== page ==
“But, in fact, depression is not a side effect of cancer. Depression is a side effect of dying. (Cancer is also a side effect of dying. Almost everything is, really.)”
Hazel offers this observation in Chapter 1 as she explains her understanding of what depression really is, challenging her mother’s belief that she needs treatment for it. She acknowledges her condition very matter-of-factly, a perspective which emphasizes the inevitability of suffering. Although she accepts her own suffering here, her ability to cope with the pain that others will inevitably experience in the wake of her death will serve as the central conflict for the narrative as a whole.
“I guess I had been looking toward the Encouragement above the TV, a drawing of an angel with the caption Without Pain, How Could We Know Joy?”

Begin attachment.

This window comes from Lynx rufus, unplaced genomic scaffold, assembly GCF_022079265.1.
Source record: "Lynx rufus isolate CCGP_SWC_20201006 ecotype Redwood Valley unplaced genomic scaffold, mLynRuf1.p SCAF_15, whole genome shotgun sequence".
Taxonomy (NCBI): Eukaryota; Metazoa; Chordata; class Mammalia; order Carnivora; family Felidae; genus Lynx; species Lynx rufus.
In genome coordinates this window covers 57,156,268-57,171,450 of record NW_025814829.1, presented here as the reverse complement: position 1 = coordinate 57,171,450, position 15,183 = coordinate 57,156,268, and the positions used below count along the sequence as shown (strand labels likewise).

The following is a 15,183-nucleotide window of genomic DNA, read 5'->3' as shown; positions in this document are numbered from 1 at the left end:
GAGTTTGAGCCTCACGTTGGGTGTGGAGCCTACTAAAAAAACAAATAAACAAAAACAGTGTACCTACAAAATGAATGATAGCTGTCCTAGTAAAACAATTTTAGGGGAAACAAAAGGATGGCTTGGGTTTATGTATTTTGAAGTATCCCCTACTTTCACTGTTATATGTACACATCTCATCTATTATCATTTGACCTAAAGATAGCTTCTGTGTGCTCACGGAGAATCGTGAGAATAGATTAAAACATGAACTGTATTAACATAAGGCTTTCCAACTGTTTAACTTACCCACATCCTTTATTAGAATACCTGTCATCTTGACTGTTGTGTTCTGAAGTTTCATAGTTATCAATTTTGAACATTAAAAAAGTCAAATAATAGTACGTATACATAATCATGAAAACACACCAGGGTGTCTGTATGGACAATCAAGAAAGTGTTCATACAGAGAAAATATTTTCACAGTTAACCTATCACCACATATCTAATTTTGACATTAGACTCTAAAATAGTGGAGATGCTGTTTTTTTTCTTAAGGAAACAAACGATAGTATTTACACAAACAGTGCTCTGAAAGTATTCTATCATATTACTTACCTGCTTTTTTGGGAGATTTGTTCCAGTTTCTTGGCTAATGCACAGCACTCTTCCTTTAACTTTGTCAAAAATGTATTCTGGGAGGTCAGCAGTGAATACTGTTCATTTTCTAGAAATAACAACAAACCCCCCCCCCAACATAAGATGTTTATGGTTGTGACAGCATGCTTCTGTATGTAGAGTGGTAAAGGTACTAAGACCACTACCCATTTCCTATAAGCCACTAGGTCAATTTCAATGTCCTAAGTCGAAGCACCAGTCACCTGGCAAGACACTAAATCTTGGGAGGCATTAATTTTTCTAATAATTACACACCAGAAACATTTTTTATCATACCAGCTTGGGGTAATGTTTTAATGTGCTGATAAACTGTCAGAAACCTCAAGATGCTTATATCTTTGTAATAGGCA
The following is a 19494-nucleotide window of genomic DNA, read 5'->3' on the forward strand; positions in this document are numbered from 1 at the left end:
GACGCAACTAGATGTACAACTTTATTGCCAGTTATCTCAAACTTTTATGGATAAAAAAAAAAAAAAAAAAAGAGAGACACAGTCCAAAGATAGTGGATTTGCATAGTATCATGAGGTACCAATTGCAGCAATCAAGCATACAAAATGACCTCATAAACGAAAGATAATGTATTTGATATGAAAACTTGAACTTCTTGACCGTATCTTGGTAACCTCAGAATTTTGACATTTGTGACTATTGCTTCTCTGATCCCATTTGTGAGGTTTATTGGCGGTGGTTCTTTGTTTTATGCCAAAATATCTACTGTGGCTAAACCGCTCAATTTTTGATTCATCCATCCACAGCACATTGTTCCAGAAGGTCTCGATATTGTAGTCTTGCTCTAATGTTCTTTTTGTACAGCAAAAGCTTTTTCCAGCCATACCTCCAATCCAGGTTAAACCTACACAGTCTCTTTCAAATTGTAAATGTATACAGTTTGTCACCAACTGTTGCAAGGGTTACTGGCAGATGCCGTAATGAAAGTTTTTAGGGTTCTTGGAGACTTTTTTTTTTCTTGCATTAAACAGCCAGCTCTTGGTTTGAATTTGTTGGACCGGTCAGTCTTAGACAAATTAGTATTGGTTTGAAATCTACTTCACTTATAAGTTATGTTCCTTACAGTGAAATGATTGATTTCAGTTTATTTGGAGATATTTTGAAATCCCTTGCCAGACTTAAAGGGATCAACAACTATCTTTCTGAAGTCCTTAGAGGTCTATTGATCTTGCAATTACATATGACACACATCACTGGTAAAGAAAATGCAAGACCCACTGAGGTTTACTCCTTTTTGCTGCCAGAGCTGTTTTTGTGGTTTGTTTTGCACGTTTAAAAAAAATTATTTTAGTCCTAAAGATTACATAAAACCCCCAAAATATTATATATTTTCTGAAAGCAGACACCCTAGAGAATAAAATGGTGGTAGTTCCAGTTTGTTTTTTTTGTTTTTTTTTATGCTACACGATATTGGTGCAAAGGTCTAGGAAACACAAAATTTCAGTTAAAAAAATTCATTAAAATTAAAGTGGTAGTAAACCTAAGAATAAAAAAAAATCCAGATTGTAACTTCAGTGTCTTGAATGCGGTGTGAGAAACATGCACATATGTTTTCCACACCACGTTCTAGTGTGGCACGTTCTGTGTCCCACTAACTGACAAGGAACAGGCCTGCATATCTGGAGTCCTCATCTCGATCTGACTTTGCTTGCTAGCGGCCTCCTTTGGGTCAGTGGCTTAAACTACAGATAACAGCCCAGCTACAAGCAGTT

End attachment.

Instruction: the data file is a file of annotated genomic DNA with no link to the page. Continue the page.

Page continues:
When Hazel goes to Augustus’s house for the first time in Chapter 2, she notices that his parents have inspiring quotes hanging in almost every room. This one in particular catches her eye, and while she initially mocks it, the idea that moments of pain add even more meaning to moments of joy becomes one that Hazel grapples with throughout the novel. She ultimately discovers that her love for Augustus is worth the heartache that his death causes, and this informs the way that she views the impact that her own death will one day have on others.
“You don’t get to choose if you get hurt in this world, old man, but you do have some say in who hurts you. I like my choices. I hope she likes hers.”
At the very end of the novel, Hazel discovers that Augustus wrote an obituary for her in his final days and concluded it with these lines. He ultimately argues that while suffering is inevitable, people can influence how they experience pain by choosing who they surround themselves with. Knowing that he impacted Hazel in a meaningful way gives him the strength to continue loving her despite the suffering that they will both endure upon his death.